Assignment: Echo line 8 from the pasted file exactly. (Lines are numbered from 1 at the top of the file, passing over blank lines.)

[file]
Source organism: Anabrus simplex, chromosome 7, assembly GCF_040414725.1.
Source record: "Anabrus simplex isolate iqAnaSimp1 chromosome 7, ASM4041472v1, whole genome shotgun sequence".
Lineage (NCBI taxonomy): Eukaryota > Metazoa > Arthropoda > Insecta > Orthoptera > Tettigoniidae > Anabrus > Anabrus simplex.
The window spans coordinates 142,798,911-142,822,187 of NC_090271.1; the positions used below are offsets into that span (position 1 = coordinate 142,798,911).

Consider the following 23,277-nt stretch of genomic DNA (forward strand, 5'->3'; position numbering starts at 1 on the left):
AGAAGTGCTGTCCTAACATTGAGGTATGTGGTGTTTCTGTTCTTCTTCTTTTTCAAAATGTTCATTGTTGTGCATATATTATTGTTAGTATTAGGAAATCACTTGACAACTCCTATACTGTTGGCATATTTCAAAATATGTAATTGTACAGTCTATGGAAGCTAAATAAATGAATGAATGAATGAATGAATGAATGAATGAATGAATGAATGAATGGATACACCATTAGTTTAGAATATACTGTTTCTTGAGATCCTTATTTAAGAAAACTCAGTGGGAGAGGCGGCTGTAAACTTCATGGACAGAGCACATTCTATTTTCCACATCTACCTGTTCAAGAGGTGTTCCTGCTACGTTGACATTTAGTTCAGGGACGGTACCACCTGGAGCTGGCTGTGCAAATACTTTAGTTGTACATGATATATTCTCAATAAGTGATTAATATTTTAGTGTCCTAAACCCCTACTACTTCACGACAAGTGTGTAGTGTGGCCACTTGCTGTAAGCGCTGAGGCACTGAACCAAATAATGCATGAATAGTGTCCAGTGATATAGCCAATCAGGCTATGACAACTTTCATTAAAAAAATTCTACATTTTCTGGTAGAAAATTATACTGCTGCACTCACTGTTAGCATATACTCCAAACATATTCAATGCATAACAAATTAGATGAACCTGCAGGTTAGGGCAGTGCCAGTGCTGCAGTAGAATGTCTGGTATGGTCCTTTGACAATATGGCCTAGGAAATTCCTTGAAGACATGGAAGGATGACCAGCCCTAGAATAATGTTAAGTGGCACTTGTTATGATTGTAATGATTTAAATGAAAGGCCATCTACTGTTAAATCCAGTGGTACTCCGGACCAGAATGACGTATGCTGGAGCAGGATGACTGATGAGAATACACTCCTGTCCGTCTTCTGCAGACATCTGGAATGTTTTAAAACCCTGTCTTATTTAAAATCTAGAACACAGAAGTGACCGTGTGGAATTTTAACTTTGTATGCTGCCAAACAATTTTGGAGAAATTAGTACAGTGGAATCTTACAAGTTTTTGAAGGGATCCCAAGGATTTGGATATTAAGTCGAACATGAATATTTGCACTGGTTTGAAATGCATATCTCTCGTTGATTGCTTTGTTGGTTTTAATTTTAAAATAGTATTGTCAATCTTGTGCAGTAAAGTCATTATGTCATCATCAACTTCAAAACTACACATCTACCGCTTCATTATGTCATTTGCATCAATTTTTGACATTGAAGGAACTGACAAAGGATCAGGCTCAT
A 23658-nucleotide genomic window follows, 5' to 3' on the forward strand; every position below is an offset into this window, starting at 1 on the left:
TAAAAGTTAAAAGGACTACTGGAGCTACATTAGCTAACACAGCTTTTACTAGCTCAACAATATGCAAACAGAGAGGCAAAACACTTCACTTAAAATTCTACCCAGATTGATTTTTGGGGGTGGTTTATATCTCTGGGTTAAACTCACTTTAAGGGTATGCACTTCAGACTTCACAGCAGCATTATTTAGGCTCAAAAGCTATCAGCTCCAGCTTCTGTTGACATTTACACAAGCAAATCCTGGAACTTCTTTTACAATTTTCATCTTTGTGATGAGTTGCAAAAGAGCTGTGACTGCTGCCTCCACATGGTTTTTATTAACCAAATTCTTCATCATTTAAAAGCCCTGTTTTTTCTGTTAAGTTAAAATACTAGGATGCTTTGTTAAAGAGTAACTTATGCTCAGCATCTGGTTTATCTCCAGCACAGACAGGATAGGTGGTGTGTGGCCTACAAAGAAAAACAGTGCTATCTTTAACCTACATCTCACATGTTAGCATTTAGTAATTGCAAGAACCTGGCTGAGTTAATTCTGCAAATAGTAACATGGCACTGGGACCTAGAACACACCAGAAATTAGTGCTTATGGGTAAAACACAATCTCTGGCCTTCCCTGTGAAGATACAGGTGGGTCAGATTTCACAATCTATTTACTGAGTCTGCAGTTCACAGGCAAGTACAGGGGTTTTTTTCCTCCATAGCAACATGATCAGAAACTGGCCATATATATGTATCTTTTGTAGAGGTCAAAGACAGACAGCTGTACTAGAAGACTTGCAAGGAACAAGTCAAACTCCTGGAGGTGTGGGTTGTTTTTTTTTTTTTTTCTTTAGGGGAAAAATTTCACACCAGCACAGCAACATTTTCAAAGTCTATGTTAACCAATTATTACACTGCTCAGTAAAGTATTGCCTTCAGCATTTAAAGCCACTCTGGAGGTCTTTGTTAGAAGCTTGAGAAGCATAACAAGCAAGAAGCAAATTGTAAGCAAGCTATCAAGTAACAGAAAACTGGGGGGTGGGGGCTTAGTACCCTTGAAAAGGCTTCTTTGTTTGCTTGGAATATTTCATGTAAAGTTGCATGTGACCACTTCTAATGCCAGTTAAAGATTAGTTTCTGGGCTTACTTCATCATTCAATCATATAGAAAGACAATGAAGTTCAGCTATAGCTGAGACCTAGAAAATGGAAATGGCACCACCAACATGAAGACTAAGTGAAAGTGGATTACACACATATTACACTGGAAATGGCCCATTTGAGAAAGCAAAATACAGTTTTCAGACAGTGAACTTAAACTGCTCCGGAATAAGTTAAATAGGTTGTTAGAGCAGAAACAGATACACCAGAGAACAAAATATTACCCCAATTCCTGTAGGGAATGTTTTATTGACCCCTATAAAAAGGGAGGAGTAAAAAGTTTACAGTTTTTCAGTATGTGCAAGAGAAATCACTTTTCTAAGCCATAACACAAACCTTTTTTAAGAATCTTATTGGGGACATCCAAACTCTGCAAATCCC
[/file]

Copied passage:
TAAAAGTTAAAAGGACTACTGGAGCTACATTAGCTAACACAGCTTTTACTAGCTCAACAATATGCAAACAGAGAGGCAAAACACTTCACTTAAAATTCTACCCAGATTGATTTTTGGGGGTGGTTTATATCTCTGGGTTAAACTCACTTTAAGGGTATGCACTTCAGACTTCACAGCAGCATTATTTAGGCTCAAAAGCTATCAGCTCCAGCTTCTGTTGACATTTACACAAGCAAATCCTGGAACTTCTTTTACAATTTTCATCTTTGTGATGAGTTGCAAAAGAGCTGTGACTGCTGCCTCCACATGGTTTTTATTAACCAAATTCTTCATCATTTAAAAGCCCTGTTTTTTCTGTTAAGTTAAAATACTAGGATGCTTTGTTAAAGAGTAACTTATGCTCAGCATCTGGTTTATCTCCAGCACAGACAGGATAGGTGGTGTGTGGCCTACAAAGAAAAACAGTGCTATCTTTAACCTACATCTCACATGTTAGCATTTAGTAATTGCAAGAACCTGGCTGAGTTAATTCTGCAAATAGTAACATGGCACTGGGACCTAGAACACACCAGAAATTAGTGCTTATGGGTAAAACACAATCTCTGGCCTTCCCTGTGAAGATACAGGTGGGTCAGATTTCACAATCTATTTACTGAGTCTGCAGTTCACAGGCAAGTACAGGGGTTTTTTTCCTCCATAGCAACATGATCAGAAACTGGCCATATATATGTATCTTTTGTAGAGGTCAAAGACAGACAGCTGTACTAGAAGACTTGCAAGGAACAAGTCAAACTCCTGGAGGTGTGGGTTGTTTTTTTTTTTTTTTCTTTAGGGGAAAAATTTCACACCAGCACAGCAACATTTTCAAAGTCTATGTTAACCAATTATTACACTGCTCAGTAAAGTATTGCCTTCAGCATTTAAAGCCACTCTGGAGGTCTTTGTTAGAAGCTTGAGAAGCATAACAAGCAAGAAGCAAATTGTAAGCAAGCTATCAAGTAACAGAAAACTGGGGGGTGGGGGCTTAGTACCCTTGAAAAGGCTTCTTTGTTTGCTTGGAATATTTCATGTAAAGTTGCATGTGACCACTTCTAATGCCAGTTAAAGATTAGTTTCTGGGCTTACTTCATCATTCAATCATATAGAAAGACAATGAAGTTCAGCTATAGCTGAGACCTAGAAAATGGAAATGGCACCACCAACATGAAGACTAAGTGAAAGTGGATTACACACATATTACACTGGAAATGGCCCATTTGAGAAAGCAAAATACAGTTTTCAGACAGTGAACTTAAACTGCTCCGGAATAAGTTAAATAGGTTGTTAGAGCAGAAACAGATACACCAGAGAACAAAATATTACCCCAATTCCTGTAGGGAATGTTTTATTGACCCCTATAAAAAGGGAGGAGTAAAAAGTTTACAGTTTTTCAGTATGTGCAAGAGAAATCACTTTTCTAAGCCATAACACAAACCTTTTTTAAGAATCTTATTGGGGACATCCAAACTCTGCAAATCCC